Print this page    •   Back to Web version of article

U.S. News
New York: Helping HIV Moms Is Dr. Rodney Wright's Mission

July 16, 2010

A Bronx hospital is seeing remarkable progress in the prevention of mother-to-infant HIV transmission.

"I see just over 100 HIV-positive women a year," said Dr. Rodney Wright, HIV program director in maternal-fetal medicine at Montefiore Medical Center/Albert Einstein College of Medicine. "Of the women who have taken their medications and done the things we asked, none of them have had HIV-positive babies."

The program serves primarily African-American and Hispanic patients. Wright estimates that one-third of his patients find out they are HIV-positive after becoming pregnant.

The message Wright works to get out is that HIV-positive women are able to have babies without the virus. High viral loads can necessitate a Caesarian section, but a vaginal delivery can be appropriate for a woman with lower viral loads.

"We definitely know how to prevent mother-to-child transmission of HIV," Wright said. "The medications work. There are a couple of other minor things we do during the birth process that are different, there are a couple of things we do for them in the postpartum period that are different, but we know how to prevent it."

The program at Montefiore is comprehensive, offering a full range of medical and psychosocial services, including advice on dealing with a sexual partner who may have transmitted the virus.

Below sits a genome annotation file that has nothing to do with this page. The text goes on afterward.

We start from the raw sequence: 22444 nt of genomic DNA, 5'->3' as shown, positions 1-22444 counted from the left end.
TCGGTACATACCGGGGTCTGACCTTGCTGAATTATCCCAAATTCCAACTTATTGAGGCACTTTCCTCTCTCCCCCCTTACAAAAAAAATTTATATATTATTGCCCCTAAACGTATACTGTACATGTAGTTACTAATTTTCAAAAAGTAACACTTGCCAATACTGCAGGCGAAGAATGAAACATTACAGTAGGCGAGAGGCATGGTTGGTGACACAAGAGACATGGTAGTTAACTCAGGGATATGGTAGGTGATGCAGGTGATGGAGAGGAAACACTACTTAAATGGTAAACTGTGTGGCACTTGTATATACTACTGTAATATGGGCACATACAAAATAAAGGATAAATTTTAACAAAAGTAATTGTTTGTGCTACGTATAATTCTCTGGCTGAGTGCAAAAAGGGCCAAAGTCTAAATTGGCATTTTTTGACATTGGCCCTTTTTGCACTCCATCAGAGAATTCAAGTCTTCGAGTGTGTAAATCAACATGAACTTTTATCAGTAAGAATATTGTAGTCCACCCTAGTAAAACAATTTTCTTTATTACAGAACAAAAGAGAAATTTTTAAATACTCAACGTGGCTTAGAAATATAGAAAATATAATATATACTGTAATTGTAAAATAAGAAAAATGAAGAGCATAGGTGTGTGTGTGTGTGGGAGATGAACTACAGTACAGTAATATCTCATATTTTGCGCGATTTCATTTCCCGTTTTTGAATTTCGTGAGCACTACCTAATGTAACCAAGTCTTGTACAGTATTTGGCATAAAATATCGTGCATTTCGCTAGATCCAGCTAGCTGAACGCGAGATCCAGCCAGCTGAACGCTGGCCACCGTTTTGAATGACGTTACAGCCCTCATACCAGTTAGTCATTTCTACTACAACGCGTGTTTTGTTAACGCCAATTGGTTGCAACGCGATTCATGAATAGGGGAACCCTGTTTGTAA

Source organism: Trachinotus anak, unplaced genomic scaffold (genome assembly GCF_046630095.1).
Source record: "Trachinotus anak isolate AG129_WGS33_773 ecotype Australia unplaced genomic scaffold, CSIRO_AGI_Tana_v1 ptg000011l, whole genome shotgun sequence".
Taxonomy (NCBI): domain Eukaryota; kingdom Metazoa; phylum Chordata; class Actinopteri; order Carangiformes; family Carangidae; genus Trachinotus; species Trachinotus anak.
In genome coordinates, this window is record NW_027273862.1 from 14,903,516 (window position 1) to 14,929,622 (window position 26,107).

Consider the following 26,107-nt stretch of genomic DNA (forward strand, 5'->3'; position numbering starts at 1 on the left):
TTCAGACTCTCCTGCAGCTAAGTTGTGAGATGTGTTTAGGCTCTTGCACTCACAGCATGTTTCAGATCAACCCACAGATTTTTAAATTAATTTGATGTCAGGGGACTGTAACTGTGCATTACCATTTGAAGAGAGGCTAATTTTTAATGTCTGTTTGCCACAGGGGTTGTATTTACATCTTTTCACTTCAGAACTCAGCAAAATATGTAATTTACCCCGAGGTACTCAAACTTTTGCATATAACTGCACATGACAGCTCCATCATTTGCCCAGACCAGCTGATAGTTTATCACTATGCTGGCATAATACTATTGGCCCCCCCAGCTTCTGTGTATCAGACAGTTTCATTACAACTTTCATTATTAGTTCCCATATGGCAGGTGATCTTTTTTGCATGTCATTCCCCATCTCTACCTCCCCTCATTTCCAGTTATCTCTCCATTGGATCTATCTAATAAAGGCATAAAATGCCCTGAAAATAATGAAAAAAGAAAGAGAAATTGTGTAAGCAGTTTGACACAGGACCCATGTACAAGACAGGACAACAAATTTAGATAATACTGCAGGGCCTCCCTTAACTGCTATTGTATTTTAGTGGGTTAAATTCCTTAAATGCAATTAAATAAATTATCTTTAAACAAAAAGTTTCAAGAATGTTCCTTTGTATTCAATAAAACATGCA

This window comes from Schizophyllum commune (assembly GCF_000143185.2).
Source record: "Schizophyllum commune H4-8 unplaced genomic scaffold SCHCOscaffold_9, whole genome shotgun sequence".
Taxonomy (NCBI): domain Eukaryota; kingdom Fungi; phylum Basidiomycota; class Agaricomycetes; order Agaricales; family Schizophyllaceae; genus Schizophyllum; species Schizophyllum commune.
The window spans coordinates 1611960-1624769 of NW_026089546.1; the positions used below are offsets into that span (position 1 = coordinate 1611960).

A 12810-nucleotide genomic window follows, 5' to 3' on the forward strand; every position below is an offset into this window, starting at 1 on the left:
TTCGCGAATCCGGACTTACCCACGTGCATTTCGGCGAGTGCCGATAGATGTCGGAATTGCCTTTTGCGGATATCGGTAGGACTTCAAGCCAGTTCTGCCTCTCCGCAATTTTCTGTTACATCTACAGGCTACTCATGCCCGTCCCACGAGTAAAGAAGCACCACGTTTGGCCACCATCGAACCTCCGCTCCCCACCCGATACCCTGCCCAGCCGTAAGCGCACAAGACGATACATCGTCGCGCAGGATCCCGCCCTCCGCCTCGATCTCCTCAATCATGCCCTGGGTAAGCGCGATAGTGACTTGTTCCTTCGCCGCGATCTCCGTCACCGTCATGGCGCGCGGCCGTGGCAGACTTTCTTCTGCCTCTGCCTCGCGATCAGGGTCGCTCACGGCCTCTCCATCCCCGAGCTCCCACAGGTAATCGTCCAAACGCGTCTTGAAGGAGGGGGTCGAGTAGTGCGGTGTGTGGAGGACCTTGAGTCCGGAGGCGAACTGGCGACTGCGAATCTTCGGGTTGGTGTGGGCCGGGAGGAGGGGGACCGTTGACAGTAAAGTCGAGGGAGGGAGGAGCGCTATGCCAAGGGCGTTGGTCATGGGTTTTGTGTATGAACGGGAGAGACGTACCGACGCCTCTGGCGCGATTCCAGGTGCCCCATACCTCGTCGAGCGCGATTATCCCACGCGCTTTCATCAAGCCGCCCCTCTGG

Wright, who chairs the board of directors of the AIDS Healthcare Foundation, said he feels a kinship with the patients he sees every day.

"While being here in the Bronx I realized that many of these patients -- young women in many cases -- could be my sister, my mother, could be anybody in my family."

Back to other news for July 2010

Excerpted from:
Daily News (New York)
07.12.2010; Clem Richardson




This article was provided by CDC National Prevention Information Network. It is a part of the publication CDC HIV/Hepatitis/STD/TB Prevention News Update. You can find this article online by typing this address into your Web browser:
http://www.thebody.com/content/art57474.html

General Disclaimer: TheBody.com is designed for educational purposes only and is not engaged in rendering medical advice or professional services. The information provided through TheBody.com should not be used for diagnosing or treating a health problem or a disease. It is not a substitute for professional care. If you have or suspect you may have a health problem, consult your health care provider.